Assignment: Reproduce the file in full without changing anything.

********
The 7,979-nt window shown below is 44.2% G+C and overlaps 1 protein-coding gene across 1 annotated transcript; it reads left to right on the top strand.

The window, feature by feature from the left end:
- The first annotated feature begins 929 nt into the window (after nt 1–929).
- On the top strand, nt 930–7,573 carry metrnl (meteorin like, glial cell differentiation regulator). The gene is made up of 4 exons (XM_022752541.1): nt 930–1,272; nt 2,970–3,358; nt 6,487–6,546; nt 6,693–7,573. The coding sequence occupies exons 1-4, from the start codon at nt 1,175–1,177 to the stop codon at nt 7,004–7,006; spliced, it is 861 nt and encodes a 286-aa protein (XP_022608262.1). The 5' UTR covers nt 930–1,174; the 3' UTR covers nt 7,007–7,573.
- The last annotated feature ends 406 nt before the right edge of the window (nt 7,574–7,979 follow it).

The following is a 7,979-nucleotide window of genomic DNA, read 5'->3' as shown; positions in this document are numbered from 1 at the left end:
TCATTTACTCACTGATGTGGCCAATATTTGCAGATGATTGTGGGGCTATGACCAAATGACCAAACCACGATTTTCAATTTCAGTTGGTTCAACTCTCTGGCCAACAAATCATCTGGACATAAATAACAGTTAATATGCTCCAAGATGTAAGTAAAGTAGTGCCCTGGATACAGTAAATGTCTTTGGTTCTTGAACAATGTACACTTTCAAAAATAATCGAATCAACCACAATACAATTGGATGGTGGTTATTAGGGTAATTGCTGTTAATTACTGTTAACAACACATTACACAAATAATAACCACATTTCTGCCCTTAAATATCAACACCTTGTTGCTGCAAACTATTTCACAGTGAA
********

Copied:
The 7,979-nt window shown below is 44.2% G+C and overlaps 1 protein-coding gene across 1 annotated transcript; it reads left to right on the top strand.

The window, feature by feature from the left end:
- The first annotated feature begins 929 nt into the window (after nt 1–929).
- On the top strand, nt 930–7,573 carry metrnl (meteorin like, glial cell differentiation regulator). The gene is made up of 4 exons (XM_022752541.1): nt 930–1,272; nt 2,970–3,358; nt 6,487–6,546; nt 6,693–7,573. The coding sequence occupies exons 1-4, from the start codon at nt 1,175–1,177 to the stop codon at nt 7,004–7,006; spliced, it is 861 nt and encodes a 286-aa protein (XP_022608262.1). The 5' UTR covers nt 930–1,174; the 3' UTR covers nt 7,007–7,573.
- The last annotated feature ends 406 nt before the right edge of the window (nt 7,574–7,979 follow it).

The following is a 7,979-nucleotide window of genomic DNA, read 5'->3' as shown; positions in this document are numbered from 1 at the left end:
TCATTTACTCACTGATGTGGCCAATATTTGCAGATGATTGTGGGGCTATGACCAAATGACCAAACCACGATTTTCAATTTCAGTTGGTTCAACTCTCTGGCCAACAAATCATCTGGACATAAATAACAGTTAATATGCTCCAAGATGTAAGTAAAGTAGTGCCCTGGATACAGTAAATGTCTTTGGTTCTTGAACAATGTACACTTTCAAAAATAATCGAATCAACCACAATACAATTGGATGGTGGTTATTAGGGTAATTGCTGTTAATTACTGTTAACAACACATTACACAAATAATAACCACATTTCTGCCCTTAAATATCAACACCTTGTTGCTGCAAACTATTTCACAGTGAA